Mixing Marketing With Social Games
DEGREE Men, the deodourant by Unilever, is starting a video marketing campaign that aims to increase the brand’s interaction with its core consumers by offering content tailored to social gaming sites.
The brand is joining companies like Coca-Cola, Disney and Pinnacle Foods’ Aunt Jemima Frozen Breakfast in trying what has become known as engagement marketing. Degree Men’s video series, Masters of Movement,” features extreme-sports figures and allows social game players who view their two-minute videos to earn points and currency that can be used in the game they are playing.
Some 95 percent of people who choose to view brand content will watch a video in its entirety and are more likely to take an action, like commenting or downloading information afterward, according to the Jun Group, a social video distribution company in New York.
Social game players who watch a complete Degree Men video can also choose to go the Theadrenalist.com website to see additional extreme-sports videos.
SocialVibe released a study in February that found that combining brand messages and incentives increased viewer interaction by 91 percent, and brand perception by 48 percent, and improved viewer recall and intent to purchase.
The study, done with independent research company KN Dimestore, surveyed 30,000 people in mid-2011. It found that while 48 percent of survey participants may initially engage with a brand to gain an incentive, they then stay and pay attention to the brand message.
“Brand engagement tied to value-exchange leads to powerful lifts in recall, recognition, time-spent and purchase intent for brands,” said Todd Tappin, the chief executive of SocialVibe, which is in Los Angeles.
Degree Men’s campaign for its Adrenaline deodourant line, which began last week, has adopted the engagement strategy “to evoke emotion from the consumer and create a conversation,” said Cindy Gustafson, managing director at Mindshare, a GroupM company owned by WPP. Mindshare oversaw Unilever’s online distribution and helped coordinate filming of the videos.
The Master of Movement campaign’s first week produced 9.1 million video views, of which 93 percent watched a video in its entirety – a retention rate that Gustafson described as “incredible.” Degree Men’s videos, produced by Mindshare Entertainment, seek to tie pulse-racing adventures to the deodourant line’s new MotionSense technology that responds to wearer movement by releasing bursts of fragrance to fend off sweat and odour.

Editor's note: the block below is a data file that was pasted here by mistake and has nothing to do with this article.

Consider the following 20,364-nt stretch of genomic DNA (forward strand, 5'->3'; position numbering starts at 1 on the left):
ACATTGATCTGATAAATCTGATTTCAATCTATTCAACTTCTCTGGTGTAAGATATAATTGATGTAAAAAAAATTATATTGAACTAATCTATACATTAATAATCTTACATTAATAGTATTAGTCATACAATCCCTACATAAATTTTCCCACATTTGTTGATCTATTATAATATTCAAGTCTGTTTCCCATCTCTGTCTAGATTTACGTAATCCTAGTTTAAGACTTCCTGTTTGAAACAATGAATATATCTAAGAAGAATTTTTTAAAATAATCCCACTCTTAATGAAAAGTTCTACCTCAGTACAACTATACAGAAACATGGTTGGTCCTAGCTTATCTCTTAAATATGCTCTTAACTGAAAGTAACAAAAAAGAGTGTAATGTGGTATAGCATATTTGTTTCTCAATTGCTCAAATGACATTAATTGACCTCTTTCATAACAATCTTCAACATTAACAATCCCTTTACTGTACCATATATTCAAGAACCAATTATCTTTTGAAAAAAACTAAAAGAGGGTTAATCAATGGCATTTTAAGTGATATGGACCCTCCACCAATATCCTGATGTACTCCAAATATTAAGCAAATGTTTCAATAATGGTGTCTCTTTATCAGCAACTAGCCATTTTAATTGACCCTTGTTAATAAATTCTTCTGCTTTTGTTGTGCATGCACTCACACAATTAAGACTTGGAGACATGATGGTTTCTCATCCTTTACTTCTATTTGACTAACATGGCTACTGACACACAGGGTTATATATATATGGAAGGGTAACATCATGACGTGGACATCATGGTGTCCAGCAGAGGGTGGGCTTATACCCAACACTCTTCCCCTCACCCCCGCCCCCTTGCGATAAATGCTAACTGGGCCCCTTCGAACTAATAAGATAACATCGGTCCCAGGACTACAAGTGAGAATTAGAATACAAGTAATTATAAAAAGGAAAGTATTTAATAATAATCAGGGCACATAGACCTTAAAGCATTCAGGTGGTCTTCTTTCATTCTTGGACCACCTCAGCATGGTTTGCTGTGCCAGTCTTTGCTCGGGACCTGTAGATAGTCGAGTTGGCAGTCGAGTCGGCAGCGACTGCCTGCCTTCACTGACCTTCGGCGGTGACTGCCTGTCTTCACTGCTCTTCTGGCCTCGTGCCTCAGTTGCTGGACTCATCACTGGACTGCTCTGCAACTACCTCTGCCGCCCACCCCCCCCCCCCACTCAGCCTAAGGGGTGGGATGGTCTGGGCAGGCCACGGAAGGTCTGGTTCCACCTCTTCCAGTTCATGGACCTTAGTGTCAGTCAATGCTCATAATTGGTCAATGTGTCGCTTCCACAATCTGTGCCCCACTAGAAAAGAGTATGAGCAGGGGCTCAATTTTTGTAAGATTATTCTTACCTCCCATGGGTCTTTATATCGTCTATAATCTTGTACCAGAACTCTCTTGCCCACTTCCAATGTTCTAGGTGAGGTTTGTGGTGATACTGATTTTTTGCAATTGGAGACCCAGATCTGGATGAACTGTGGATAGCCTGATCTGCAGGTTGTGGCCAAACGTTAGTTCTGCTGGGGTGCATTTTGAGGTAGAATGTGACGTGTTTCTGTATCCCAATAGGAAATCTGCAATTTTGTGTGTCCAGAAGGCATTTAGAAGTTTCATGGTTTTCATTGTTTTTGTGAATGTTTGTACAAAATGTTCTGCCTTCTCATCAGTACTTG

Like other advertisers, Degree is noticing soaring views for social videos, which are defined as ads people choose to watch. In the first three months of this year, social video ads had 1.2 billion views, according to Visible Measures, an online video measurement company. There were 2.7 billion views for all of 2011, according to the company.
A Jun Group study last year, which analysed 7.9 million social video views for a variety of brands, found that Facebook page visits, at 62 percent, were by far the most popular postvideo view response. That was followed by brand-page visits and store location searches, which together accounted for 15 percent of post-view actions.
“Social games are changing the ad industry as advertisers are paying for tangible actions, like a video ad view,” said Mitchell Reichgut, the Jun Group’s chief executive.
That was the case for Aunt Jemima’s Frozen Breakfast products, which wanted to raise its profile despite a limited marketing budget. The company last year filmed workers making pancakes at its Jackson, Tenn., plant for its first social video, which drew 10.4 million views, largely by women, of which 99 percent watched the full 55-second video.
More than 70 percent of viewers redeemed a coupon, said Brandi Unchester, Pinnacle’s senior brand manager for frozen and refrigerated breakfasts.
Gustafson of Mindshare said that, on average, 30 percent of a brand’s advertising spending is allocated to digital, which includes online, social games and mobile.
Last year, the company spent $30.6 million on overall advertising for Degree Men, down from $36 million in 2010, according to Kantar Media, part of WPP.
The star of Discovery Channel’s “Man vs.
Wild” show, Grylls was selected because “he has the physicality, humour and authenticity needed,” said DiNoto. “He instantly telegraphs our idea that the product lasts, and so do you, no matter what.”